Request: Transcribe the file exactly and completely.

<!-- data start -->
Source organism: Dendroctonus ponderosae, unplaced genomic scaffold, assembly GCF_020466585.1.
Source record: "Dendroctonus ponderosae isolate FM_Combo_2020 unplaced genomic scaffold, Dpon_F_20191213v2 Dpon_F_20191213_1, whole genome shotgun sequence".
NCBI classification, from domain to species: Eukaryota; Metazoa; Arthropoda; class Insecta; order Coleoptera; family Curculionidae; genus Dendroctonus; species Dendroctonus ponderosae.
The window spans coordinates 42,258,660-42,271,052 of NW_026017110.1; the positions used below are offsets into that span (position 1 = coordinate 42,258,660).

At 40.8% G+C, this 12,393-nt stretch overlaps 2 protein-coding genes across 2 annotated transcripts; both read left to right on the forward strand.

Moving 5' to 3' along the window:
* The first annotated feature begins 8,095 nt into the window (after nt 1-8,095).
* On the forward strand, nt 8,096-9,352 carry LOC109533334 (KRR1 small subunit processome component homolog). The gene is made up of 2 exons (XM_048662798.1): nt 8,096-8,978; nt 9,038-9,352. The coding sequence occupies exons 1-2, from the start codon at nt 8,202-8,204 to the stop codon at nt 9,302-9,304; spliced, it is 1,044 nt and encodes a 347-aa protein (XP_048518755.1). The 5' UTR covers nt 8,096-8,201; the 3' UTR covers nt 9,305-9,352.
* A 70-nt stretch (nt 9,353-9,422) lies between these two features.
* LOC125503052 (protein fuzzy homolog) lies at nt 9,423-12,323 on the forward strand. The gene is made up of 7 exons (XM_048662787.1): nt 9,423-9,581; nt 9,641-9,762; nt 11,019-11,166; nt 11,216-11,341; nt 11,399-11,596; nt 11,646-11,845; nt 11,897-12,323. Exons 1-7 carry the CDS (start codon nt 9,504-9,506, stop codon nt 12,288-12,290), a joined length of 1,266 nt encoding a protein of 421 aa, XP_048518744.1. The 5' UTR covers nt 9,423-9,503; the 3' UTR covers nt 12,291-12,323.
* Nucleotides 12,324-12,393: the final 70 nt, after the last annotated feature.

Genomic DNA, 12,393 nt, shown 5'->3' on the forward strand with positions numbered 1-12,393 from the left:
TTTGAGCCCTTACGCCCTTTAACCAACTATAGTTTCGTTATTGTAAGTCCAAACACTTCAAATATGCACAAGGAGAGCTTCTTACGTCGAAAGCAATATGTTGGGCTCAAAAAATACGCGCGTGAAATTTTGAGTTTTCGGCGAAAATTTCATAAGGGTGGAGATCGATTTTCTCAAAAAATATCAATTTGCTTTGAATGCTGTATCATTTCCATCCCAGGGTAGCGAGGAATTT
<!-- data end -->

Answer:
Source organism: Dendroctonus ponderosae, unplaced genomic scaffold, assembly GCF_020466585.1.
Source record: "Dendroctonus ponderosae isolate FM_Combo_2020 unplaced genomic scaffold, Dpon_F_20191213v2 Dpon_F_20191213_1, whole genome shotgun sequence".
NCBI classification, from domain to species: Eukaryota; Metazoa; Arthropoda; class Insecta; order Coleoptera; family Curculionidae; genus Dendroctonus; species Dendroctonus ponderosae.
The window spans coordinates 42,258,660-42,271,052 of NW_026017110.1; the positions used below are offsets into that span (position 1 = coordinate 42,258,660).

At 40.8% G+C, this 12,393-nt stretch overlaps 2 protein-coding genes across 2 annotated transcripts; both read left to right on the forward strand.

Moving 5' to 3' along the window:
* The first annotated feature begins 8,095 nt into the window (after nt 1-8,095).
* On the forward strand, nt 8,096-9,352 carry LOC109533334 (KRR1 small subunit processome component homolog). The gene is made up of 2 exons (XM_048662798.1): nt 8,096-8,978; nt 9,038-9,352. The coding sequence occupies exons 1-2, from the start codon at nt 8,202-8,204 to the stop codon at nt 9,302-9,304; spliced, it is 1,044 nt and encodes a 347-aa protein (XP_048518755.1). The 5' UTR covers nt 8,096-8,201; the 3' UTR covers nt 9,305-9,352.
* A 70-nt stretch (nt 9,353-9,422) lies between these two features.
* LOC125503052 (protein fuzzy homolog) lies at nt 9,423-12,323 on the forward strand. The gene is made up of 7 exons (XM_048662787.1): nt 9,423-9,581; nt 9,641-9,762; nt 11,019-11,166; nt 11,216-11,341; nt 11,399-11,596; nt 11,646-11,845; nt 11,897-12,323. Exons 1-7 carry the CDS (start codon nt 9,504-9,506, stop codon nt 12,288-12,290), a joined length of 1,266 nt encoding a protein of 421 aa, XP_048518744.1. The 5' UTR covers nt 9,423-9,503; the 3' UTR covers nt 12,291-12,323.
* Nucleotides 12,324-12,393: the final 70 nt, after the last annotated feature.

Genomic DNA, 12,393 nt, shown 5'->3' on the forward strand with positions numbered 1-12,393 from the left:
TTTGAGCCCTTACGCCCTTTAACCAACTATAGTTTCGTTATTGTAAGTCCAAACACTTCAAATATGCACAAGGAGAGCTTCTTACGTCGAAAGCAATATGTTGGGCTCAAAAAATACGCGCGTGAAATTTTGAGTTTTCGGCGAAAATTTCATAAGGGTGGAGATCGATTTTCTCAAAAAATATCAATTTGCTTTGAATGCTGTATCATTTCCATCCCAGGGTAGCGAGGAATTT